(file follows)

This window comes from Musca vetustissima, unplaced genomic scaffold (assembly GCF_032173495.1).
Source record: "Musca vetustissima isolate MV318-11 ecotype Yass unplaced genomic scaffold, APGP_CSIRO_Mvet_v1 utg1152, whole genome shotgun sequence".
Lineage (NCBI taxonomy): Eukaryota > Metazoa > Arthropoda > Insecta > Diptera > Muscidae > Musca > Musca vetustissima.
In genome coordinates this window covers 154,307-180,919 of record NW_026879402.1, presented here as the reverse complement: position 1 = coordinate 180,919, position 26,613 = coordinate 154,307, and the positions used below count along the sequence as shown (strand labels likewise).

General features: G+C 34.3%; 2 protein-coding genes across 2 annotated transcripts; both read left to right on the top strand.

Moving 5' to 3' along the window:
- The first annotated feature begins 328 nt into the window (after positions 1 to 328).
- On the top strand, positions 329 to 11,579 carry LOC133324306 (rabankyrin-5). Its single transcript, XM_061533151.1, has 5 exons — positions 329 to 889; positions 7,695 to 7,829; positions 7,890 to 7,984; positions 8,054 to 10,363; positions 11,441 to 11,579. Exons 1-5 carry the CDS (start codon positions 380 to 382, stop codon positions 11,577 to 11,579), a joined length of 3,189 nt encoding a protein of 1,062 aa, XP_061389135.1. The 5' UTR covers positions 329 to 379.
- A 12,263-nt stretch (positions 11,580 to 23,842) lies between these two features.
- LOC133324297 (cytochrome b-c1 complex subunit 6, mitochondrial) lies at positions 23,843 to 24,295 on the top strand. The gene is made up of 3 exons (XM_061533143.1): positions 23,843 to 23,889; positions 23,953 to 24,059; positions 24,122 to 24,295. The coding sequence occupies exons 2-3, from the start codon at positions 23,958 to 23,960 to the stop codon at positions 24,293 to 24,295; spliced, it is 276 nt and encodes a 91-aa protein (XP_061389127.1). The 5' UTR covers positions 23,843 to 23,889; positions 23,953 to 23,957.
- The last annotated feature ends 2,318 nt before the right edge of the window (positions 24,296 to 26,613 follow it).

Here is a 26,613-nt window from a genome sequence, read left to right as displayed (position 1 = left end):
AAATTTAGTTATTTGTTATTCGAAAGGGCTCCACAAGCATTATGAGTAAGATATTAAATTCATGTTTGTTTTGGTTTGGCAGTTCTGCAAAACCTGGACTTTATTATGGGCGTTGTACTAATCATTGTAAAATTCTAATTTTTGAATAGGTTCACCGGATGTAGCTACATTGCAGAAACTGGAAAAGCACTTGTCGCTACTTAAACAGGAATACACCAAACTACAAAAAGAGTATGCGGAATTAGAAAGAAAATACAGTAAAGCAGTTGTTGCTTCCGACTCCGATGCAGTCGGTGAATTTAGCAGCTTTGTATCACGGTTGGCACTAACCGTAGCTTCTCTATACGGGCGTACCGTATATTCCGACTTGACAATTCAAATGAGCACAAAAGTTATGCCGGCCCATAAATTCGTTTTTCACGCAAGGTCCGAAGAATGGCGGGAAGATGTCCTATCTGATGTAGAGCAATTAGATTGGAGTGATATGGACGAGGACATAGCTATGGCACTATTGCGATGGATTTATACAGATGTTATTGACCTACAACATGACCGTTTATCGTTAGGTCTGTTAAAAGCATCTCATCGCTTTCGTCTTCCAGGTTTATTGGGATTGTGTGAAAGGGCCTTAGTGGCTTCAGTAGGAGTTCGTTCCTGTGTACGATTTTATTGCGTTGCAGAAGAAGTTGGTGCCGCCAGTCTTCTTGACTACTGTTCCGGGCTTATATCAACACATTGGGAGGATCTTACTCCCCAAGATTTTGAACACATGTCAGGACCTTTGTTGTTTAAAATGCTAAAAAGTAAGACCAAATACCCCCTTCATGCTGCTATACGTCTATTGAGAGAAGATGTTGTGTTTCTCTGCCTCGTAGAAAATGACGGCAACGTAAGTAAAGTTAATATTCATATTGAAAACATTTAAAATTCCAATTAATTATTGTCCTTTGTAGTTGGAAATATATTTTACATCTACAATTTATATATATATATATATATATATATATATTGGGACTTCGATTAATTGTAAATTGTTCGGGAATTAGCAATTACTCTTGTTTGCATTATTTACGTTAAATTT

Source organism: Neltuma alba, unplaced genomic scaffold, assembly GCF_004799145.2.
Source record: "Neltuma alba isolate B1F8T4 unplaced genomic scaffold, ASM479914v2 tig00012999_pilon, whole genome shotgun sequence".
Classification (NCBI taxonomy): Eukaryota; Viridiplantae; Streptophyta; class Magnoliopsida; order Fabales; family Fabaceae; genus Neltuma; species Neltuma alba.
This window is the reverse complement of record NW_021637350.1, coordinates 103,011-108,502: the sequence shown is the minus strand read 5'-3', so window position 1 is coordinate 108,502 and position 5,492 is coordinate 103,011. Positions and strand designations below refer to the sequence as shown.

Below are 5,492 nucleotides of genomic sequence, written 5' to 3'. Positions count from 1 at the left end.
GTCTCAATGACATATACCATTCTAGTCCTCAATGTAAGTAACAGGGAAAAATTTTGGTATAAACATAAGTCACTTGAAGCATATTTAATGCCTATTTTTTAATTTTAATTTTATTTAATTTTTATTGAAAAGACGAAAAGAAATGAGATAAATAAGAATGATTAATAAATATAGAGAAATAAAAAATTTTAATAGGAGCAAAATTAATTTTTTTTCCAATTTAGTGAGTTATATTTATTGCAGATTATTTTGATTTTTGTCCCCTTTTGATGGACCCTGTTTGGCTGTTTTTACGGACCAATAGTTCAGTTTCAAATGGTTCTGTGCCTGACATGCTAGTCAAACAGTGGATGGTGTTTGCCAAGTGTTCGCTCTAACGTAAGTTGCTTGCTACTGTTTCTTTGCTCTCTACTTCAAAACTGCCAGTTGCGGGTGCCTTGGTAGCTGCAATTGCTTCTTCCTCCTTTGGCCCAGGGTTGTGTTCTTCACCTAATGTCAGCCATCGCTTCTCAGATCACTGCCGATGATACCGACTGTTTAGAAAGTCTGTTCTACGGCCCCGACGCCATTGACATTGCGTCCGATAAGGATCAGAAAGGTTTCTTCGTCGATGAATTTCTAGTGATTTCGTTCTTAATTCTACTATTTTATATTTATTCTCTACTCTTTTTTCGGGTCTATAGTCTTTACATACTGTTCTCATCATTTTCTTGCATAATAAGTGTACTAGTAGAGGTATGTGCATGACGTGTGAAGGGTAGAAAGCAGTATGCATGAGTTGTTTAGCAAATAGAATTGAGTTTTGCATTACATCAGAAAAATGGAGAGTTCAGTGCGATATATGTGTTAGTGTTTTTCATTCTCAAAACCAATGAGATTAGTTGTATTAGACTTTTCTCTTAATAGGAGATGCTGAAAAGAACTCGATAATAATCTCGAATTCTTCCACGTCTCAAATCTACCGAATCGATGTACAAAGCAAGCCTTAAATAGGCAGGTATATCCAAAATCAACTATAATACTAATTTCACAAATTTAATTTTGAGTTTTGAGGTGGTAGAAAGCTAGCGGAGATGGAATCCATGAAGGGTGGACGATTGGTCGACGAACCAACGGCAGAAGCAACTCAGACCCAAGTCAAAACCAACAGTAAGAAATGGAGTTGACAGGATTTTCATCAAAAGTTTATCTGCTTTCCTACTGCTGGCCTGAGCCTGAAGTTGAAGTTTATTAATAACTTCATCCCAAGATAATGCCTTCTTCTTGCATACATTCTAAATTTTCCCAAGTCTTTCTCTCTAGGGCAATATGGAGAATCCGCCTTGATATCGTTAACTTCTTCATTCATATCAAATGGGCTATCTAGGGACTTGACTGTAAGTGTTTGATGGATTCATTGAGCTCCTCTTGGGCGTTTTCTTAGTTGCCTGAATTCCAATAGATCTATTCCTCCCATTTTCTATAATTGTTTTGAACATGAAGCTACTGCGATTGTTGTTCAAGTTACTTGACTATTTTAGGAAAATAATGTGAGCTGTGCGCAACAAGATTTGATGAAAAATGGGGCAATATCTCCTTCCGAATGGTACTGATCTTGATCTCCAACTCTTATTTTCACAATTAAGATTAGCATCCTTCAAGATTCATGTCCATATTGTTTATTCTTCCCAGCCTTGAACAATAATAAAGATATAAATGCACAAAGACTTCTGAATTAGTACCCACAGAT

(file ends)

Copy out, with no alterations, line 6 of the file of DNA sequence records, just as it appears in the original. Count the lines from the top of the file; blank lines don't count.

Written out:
Moving 5' to 3' along the window: